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"I would not change practice based on these data," said Harrington, who led an American College of Cardiology panel that last month said it was reasonable for doctors to prescribe these two drugs together.
All patients in the Medco study had been implanted with a stent, or a wire-mesh tube used to prop open arteries after they have been cleared of plaque. The study tracked whether they had been hospitalized for the heart and circulatory problems within a year of the stent being implanted.
In patients who had not suffered a previous heart attack, 32.5 percent patients who took Plavix and a heartburn drug experienced one of the severe events within a year of their stent surgery. Those events were seen in just 21.2 percent of patients who took only Plavix.
In patients who had suffered a previous heart attack, 39.8 percent of patients experienced the severe events within a year. In patients who did not take the heartburn drugs, only 26.2 percent did.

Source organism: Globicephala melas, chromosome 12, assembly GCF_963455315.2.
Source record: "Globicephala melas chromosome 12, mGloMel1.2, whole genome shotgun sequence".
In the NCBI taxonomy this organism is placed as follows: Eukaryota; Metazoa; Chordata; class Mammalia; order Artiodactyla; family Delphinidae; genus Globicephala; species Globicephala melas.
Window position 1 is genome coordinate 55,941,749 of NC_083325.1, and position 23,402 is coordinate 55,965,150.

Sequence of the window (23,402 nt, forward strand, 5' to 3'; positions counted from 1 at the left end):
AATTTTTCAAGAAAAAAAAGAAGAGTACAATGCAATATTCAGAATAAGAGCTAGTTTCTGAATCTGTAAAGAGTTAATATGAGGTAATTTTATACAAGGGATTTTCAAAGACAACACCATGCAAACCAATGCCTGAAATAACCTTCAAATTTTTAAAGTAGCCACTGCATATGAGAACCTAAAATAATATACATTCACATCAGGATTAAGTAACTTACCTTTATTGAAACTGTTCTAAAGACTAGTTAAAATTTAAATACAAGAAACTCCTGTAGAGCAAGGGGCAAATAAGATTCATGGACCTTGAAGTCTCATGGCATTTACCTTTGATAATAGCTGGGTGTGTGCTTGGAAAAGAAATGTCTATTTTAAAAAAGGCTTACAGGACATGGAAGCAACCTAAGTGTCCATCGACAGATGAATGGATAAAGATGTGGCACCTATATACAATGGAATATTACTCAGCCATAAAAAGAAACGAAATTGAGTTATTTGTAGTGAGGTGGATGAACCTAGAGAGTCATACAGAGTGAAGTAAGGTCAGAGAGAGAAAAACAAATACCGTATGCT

Plavix, or clopidogrel, is the second best-selling drug in the world, with global sales of $7.3 billion in 2007. It is marketed by Bristol-Myers Squibb Co. and Sanofi-Aventis SA.
Heartburn drugs were the fourth best-selling class of drugs last year, with sales of $25.6 billion, according to IMS Health.
Shares of Bristol-Myers Squibb Co. fell 34 cents Tuesday to close at $20.04. Shares of Paris-based Sanofi-Aventis rose 5 cents to $30.02.
Copyright 2008 The Associated Press. All rights reserved. This material may not be published, broadcast, rewritten or redistributed.
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